In 1904, Mrs Maude Kearney (1873-1963), a daughter of James Hodkinson, founder of the famous firm of specialists in church decoration in Henry Street, Limerick, established a lace making business which she called the Thomond Lace Industry. Based in Thomondgate, Thomond Lace employed between fifty and eighty workers at the height of its success. After the Second World War, Limerick lace declined rapidly.

Those who are known to have worn Limerick lace were Queen Victoria, Edith Roosevelt and Countess Markievicz. When John F. Kennedy visited Limerick in 1963 he was presented with a lace christening robe. This christening robe was created in the Good Shepherd Convent, Clare Street, Limerick. Generations of churchmen also wore Limerick lace and used lace to decorate their churches.

Limerick Museum holds the largest collection of Limerick lace in the country. A collection is also held in the Sisters of Mercy in Charleville, Co. Cork.

Features[edit]

Detail of an infant's bodice in Limerick lace tambour style

Limerick lace is formed on a mesh using one or both of two techniques:

Sometimes applique was used, including net appliqued onto net, which made a gossamer fabric. The types of lace made in the first factory at this time were fichus, blond lace trimming and grey lace (spotted), traced by tambour workers and filled by runners. Later in the 1840s the types of lace in production were floss work, satin stitch, Valencienne, two-stitch and moss work, however the introduction of machine-made lace was impacting the quality of the running work.[9]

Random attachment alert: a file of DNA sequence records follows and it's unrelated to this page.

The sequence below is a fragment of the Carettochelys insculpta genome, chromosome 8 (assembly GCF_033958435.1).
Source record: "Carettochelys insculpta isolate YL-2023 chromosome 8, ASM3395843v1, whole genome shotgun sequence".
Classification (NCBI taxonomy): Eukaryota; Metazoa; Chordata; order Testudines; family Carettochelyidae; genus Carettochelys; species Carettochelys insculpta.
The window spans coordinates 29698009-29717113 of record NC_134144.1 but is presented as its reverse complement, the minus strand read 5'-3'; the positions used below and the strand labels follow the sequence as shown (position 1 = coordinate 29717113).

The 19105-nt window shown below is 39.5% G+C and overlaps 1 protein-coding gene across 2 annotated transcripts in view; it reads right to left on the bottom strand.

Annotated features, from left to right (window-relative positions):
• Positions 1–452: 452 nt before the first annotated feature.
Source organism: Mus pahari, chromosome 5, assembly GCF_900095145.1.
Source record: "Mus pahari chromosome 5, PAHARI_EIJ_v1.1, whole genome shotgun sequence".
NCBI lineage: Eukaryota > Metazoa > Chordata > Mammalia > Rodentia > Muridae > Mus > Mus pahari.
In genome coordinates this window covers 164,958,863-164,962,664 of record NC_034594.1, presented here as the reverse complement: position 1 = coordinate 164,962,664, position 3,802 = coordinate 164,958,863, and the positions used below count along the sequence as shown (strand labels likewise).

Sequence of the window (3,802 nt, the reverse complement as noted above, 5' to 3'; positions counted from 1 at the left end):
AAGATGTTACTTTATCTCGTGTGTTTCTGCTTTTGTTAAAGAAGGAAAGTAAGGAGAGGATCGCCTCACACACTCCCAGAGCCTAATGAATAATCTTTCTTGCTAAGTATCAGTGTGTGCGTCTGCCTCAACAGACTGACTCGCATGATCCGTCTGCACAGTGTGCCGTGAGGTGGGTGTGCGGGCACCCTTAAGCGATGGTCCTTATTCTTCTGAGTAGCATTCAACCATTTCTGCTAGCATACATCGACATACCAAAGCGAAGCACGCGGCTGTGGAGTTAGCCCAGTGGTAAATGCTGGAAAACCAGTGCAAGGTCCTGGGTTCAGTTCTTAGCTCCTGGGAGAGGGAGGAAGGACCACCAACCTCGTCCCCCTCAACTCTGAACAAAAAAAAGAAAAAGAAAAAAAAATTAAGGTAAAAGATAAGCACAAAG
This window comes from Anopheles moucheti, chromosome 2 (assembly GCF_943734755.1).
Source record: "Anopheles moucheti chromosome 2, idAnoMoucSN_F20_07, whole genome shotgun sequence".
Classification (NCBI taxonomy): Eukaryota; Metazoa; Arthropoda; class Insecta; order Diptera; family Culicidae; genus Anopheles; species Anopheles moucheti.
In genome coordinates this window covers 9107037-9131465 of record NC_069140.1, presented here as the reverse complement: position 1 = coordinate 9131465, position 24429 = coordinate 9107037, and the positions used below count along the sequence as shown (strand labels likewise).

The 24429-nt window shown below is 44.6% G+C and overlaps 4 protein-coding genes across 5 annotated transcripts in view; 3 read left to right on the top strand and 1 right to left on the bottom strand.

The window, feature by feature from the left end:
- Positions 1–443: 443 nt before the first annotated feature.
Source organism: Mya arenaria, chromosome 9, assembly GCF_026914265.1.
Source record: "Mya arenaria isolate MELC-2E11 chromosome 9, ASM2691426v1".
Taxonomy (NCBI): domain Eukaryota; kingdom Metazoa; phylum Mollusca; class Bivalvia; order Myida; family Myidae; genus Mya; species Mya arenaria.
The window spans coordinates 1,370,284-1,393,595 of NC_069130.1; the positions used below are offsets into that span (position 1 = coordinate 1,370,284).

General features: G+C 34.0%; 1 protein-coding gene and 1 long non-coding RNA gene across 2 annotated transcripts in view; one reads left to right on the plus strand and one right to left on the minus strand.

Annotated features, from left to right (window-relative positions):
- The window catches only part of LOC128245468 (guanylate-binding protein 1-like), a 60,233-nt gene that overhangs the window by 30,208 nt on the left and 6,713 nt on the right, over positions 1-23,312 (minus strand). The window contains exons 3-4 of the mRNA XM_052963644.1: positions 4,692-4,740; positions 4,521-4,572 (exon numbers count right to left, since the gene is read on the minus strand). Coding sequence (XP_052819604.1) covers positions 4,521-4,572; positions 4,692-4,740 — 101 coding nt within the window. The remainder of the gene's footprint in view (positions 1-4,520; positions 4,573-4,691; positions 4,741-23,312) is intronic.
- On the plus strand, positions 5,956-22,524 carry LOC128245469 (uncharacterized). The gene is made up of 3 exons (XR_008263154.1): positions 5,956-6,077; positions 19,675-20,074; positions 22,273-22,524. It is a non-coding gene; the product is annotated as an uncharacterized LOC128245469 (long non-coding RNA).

Modern revival[edit]

Limerick lace is still produced on a very small commercial bases by individual lace makers such as Eileen Browne. A number of classes are held both within Limerick and throughout the country in an attempt to revive the practice.

In 2014, the Limerick Archives published a comprehensive history on Limerick lace called Amazing Lace, written by Dr Matthew Potter and edited by Jacqui Hayes. [10]

Hybrid - a conference and a series of exhibitions dedicated to Limerick lace were held in 2016. It was a collaboration between Limerick Archives and Limerick School of Art and Design.[11]

References[edit]

  1. ^ Nellie., Ó Cléirigh, (1995). Limerick lace : a social history and a maker's manual. Rowe, Veronica. Gerrards Cross: C. Smythe. ISBN 0861403681. OCLC 37490925.
  2. ^ Matthew,, Potter,. Amazing lace : a history of the Limerick lace industry. Hayes, Jacqui,. Limerick. ISBN 9780905700229. OCLC 910526333.
  3. ^ Pat Earnshaw. A Dictionary of Lace. Shire Publications. ISBN 0-85263-700-4.
  4. ^ Matthew,, Potter,. Amazing lace : a history of the Limerick lace industry. Hayes, Jacqui,. Limerick. ISBN 9780905700229. OCLC 910526333.
  5. ^ Nellie., Ó Cléirigh, (1995). Limerick lace : a social history and a maker's manual. Rowe, Veronica. Gerrards Cross: C. Smythe. ISBN 0861403681. OCLC 37490925.
  6. ^ Matthew,, Potter,. Amazing lace : a history of the Limerick lace industry. Hayes, Jacqui,. Limerick. ISBN 9780905700229. OCLC 910526333.
  7. ^ Ó Cléirigh, Nellie; Rowe, Veronica (1995). Limerick lace: a social history and a maker's manual. Gerrards Cross: C. Smythe. ISBN 0861403681.
  8. ^ Nellie., Ó Cléirigh, (1995). Limerick lace : a social history and a maker's manual. Rowe, Veronica. Gerrards Cross: C. Smythe. ISBN 0861403681. OCLC 37490925.
  9. ^ Ó Cléirigh, Nellie; Rowe, Veronica (1995). Limerick lace: a social history and a maker's manual. Gerrards Cross: C. Smythe. ISBN 0861403681.
  10. ^ "Limerick Lace | Limerick.ie". www.limerick.ie. Retrieved 2018-05-17.
  11. ^ "HYBRID, Limerick Lace | Liminal Identity". fablab.saul.ie. Retrieved 2018-05-18.